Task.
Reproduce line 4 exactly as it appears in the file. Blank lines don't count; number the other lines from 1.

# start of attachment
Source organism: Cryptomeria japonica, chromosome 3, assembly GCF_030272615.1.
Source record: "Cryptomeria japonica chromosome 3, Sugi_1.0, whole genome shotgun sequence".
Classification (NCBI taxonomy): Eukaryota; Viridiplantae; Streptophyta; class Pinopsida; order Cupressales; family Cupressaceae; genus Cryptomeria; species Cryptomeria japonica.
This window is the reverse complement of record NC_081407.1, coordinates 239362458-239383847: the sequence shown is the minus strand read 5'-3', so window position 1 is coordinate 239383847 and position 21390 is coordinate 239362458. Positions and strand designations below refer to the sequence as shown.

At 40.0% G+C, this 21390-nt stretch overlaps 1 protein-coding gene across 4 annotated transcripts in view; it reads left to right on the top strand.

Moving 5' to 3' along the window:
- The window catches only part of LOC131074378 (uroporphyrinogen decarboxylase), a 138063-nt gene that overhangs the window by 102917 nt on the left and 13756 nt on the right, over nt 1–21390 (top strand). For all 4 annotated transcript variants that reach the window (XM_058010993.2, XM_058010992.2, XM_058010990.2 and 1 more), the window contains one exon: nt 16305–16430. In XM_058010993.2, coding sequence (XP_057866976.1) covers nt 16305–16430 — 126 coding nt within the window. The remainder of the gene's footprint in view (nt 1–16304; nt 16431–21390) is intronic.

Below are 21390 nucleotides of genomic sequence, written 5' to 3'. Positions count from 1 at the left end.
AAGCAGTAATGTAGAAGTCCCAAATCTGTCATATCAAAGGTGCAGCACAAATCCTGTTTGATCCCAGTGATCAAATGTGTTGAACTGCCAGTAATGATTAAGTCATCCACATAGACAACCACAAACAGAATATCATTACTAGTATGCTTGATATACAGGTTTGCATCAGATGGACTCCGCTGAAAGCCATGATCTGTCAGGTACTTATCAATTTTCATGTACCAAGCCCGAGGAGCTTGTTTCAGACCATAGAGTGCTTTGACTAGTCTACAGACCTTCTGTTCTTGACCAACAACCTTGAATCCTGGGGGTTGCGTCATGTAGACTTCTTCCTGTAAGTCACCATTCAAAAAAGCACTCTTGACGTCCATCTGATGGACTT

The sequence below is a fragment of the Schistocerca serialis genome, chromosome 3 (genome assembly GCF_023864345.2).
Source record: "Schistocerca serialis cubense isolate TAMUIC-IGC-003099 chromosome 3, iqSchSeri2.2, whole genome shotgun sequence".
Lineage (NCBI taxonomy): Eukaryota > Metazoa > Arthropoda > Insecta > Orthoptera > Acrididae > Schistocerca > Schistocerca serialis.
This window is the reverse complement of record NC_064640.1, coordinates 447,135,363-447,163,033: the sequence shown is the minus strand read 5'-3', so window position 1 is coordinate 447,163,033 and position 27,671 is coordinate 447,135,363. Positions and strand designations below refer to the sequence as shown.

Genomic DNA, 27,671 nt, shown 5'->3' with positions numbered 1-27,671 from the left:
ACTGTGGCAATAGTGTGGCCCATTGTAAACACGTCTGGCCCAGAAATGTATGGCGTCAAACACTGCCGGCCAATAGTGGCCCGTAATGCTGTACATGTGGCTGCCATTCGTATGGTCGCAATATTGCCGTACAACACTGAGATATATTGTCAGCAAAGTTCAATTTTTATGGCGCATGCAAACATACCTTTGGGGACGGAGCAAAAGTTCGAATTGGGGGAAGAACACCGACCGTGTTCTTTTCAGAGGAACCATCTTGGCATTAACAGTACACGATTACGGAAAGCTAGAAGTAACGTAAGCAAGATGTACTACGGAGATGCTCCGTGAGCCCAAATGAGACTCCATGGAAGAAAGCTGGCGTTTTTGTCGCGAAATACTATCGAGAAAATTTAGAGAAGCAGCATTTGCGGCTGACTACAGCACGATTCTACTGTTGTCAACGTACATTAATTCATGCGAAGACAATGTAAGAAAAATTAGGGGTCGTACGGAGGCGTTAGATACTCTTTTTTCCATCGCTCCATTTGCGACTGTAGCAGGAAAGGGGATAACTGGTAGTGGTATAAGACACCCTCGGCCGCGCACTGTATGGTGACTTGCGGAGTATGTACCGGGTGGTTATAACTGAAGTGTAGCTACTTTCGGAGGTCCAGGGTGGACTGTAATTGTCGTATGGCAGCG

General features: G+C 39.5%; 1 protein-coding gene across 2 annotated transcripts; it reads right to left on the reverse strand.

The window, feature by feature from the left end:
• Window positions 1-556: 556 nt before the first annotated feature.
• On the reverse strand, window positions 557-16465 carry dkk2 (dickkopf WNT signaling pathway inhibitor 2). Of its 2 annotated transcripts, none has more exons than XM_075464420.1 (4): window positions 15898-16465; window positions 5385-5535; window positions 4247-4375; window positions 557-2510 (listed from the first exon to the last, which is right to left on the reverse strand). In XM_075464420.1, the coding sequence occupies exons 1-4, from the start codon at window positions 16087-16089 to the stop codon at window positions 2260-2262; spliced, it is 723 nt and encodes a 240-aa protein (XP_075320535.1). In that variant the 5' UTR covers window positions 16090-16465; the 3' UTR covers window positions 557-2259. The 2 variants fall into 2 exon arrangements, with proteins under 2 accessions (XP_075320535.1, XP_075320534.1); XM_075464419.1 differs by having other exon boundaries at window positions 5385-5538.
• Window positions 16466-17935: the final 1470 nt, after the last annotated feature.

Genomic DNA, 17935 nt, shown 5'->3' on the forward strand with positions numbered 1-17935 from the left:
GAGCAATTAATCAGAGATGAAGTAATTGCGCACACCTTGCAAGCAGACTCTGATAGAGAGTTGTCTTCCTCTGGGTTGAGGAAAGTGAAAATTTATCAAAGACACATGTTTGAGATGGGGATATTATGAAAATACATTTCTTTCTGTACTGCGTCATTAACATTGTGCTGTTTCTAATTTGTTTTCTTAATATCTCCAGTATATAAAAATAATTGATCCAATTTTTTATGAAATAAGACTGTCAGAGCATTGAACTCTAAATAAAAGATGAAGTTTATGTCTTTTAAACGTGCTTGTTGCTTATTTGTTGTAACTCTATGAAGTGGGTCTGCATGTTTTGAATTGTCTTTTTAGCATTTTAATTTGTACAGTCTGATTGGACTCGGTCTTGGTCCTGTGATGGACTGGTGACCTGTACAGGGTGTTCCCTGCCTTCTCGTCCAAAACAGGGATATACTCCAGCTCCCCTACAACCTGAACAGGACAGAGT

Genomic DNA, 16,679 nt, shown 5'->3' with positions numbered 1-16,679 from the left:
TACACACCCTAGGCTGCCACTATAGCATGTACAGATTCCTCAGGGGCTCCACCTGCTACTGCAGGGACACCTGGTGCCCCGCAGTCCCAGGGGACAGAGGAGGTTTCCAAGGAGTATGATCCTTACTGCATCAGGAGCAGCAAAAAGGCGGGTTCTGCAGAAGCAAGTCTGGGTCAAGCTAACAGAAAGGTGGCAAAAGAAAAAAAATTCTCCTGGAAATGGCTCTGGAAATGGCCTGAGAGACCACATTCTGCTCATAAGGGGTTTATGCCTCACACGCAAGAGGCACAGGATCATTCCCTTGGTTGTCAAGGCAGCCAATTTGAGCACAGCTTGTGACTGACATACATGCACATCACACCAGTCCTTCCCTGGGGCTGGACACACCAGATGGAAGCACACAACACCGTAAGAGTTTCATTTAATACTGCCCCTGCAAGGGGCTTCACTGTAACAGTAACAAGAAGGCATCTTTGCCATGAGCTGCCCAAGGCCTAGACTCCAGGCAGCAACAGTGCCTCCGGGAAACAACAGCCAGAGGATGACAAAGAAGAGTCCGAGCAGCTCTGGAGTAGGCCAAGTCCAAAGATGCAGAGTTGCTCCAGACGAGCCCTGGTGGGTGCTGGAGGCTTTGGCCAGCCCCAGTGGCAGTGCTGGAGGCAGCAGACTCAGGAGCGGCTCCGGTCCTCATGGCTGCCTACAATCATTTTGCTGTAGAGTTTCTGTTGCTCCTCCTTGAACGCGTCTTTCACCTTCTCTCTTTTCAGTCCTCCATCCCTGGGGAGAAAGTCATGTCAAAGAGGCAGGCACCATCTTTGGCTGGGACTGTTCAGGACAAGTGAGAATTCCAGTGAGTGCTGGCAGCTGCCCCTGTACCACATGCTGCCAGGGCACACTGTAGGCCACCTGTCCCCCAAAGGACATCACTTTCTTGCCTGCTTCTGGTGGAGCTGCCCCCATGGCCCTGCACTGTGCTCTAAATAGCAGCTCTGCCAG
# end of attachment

This window is the reverse complement of record NC_081407.1, coordinates 239362458-239383847: the sequence shown is the minus strand read 5'-3', so window position 1 is coordinate 239383847 and position 21390 is coordinate 239362458. Positions and strand designations below refer to the sequence as shown.